Leadership really IS influence. Spiritual leadership in the home is the ability to get your wife and children to follow you in your love for Jesus. My favorite Leadership proverb is, He who thinks he is leading when no one is following is only taking a walk. Successful spiritual leadership at home is creating a desire in your wife and in your children to WANT to follow you as you follow Christ.
Christian men know that God has appointed them to lead their homes. But what does that look like? We don’t want to fail in this role. But how can I succeed at what I know is one of my most important tasks when I can’t actually define what that task IS? In the next two episodes, our goal is for us to come away with a concrete picture of the three components of spiritual leadership in the home and how they work together to maximize our leadership impact in our families.
As I wrestled this week to consider WHERE our God-given calling as men slams against the strongest headwinds in our culture, I realized that it might be in being the spiritual leaders of our homes that Jesus wants us to be. The gale forces pushing against progress in leading are powerful: 1) the busyness of life, 2) a culture that undermines godly manhood, 3) our own sense of inadequacy (our wives are more spiritual—and don’t get taken down by images on the Internet). Perhaps the strongest headwind of all, though, is the question, Where do I start? What do I actually DO so that one day I hear my Commander in Chief whisper, “Gary I entrusted Sandy, Kim, Karen, Brian, Tim, and Josh to you to lead to me. You have done that well! Yes, only I can make them spiritually alive—but you have led them well.”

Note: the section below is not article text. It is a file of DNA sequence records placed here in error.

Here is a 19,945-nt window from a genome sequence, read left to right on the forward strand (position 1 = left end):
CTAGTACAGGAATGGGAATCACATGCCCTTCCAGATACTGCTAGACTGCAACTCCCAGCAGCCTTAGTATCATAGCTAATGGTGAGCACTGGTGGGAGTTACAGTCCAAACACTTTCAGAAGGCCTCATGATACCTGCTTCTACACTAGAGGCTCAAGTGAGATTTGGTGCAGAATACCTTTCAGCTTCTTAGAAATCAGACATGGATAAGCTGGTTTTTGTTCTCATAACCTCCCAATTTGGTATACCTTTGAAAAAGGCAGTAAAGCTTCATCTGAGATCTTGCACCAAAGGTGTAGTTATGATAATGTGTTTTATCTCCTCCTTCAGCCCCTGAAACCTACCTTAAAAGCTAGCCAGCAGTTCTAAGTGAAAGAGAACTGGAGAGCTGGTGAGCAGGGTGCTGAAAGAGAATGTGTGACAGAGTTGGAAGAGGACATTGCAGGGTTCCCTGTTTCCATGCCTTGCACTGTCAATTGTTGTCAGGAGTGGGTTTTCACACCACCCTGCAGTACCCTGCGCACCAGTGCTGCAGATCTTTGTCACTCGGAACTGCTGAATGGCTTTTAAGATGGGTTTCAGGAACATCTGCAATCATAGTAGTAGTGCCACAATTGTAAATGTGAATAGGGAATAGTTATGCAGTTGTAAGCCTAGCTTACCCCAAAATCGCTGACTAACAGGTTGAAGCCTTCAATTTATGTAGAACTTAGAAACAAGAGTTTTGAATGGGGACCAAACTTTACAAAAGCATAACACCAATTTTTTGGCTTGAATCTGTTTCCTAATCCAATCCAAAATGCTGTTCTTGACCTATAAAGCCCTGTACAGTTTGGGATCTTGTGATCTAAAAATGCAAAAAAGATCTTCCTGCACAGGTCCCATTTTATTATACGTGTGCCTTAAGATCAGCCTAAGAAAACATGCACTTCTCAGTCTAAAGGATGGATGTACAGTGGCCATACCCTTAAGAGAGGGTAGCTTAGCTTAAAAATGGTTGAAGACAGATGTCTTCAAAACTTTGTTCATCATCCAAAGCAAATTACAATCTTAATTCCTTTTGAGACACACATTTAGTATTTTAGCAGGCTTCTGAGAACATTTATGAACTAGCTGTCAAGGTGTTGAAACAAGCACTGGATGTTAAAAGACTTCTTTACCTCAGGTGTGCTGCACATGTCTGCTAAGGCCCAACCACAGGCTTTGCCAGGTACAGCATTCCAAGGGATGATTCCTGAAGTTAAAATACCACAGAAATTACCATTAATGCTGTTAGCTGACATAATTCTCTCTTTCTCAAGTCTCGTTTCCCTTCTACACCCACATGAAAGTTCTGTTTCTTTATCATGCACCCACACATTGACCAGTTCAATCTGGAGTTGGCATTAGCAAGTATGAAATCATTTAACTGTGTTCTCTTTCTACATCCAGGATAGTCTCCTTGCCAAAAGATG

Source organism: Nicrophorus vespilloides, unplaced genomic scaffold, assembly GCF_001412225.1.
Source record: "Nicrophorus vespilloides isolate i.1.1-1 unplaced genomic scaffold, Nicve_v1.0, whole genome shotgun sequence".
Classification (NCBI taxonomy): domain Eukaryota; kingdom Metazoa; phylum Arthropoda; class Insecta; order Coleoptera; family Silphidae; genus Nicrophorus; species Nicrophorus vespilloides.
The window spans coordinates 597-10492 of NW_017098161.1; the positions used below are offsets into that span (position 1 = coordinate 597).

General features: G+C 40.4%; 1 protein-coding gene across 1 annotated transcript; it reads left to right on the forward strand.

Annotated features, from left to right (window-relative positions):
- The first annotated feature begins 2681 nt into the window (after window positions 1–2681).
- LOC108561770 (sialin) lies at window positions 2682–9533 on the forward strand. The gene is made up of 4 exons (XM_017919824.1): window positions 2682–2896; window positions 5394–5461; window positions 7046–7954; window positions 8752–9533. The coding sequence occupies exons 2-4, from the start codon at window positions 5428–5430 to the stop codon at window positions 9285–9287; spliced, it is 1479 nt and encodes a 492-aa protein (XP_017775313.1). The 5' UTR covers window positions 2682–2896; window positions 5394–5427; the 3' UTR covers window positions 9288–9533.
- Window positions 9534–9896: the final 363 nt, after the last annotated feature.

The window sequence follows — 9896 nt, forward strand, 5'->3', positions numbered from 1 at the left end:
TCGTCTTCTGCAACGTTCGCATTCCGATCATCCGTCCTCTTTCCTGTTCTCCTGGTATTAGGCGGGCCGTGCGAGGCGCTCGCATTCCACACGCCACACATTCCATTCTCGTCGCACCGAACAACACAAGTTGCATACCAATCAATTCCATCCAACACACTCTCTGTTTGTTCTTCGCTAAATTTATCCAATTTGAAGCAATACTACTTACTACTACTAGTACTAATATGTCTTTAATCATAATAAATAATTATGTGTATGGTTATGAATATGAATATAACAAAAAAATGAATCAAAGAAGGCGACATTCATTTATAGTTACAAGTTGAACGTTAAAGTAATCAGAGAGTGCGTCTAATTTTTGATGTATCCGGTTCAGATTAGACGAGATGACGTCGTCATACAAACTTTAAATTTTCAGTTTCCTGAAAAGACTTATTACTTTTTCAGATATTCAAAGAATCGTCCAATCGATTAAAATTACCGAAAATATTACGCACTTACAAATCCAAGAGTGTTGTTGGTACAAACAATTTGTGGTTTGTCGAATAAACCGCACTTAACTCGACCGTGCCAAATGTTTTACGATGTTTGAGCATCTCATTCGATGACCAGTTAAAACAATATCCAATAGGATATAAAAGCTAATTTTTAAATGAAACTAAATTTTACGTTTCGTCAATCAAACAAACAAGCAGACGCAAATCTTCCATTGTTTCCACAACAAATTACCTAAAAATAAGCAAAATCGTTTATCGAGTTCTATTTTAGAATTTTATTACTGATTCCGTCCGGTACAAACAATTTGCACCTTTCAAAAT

The most valuable truth I’ve learned about leadership is that leadership is much bigger than authority. Authority is a vital subset of leadership. It needs to be used consistently, and fairly. Our followers, especially when they are young, cannot learn character apart from painful consequences when they violate God’s moral and creation laws. Scripture is clear, For the Lord disciplines the one he loves, and chastises every son whom he receives. It is for discipline that you have to endure. God is treating you as sons. For what son is there whom his father does not discipline? If you are left without discipline, in which all have participated, then you are illegitimate children and not sons (Heb 12:6-8).
In an egalitarian culture where autonomy is the highest value, the biblical worldview counters, “authority is a good thing.” God punishes sin, the boss has the power to fire, God gives the state power to punish wrong behavior, and parents need to exercise firm discipline to train their children. Our race’s fall into evil has sent a desire for autonomy into the core of our being. Hearing that sin has consequences is not enough. For our character to be shaped by a hatred of evil, we need to experience pain when we disobey the moral law written on our conscience. If we deprive our children of painful punishment for disobedience, we never allow their character to be properly formed. They will never learn the pain of controlling their impulses—and they will continue to be as all children come into the world–self-centered. That is why Proverbs warns tender-hearted parents, Whoever spares the rod hates his son, but he who loves him is diligent to discipline him (Prov 13:24).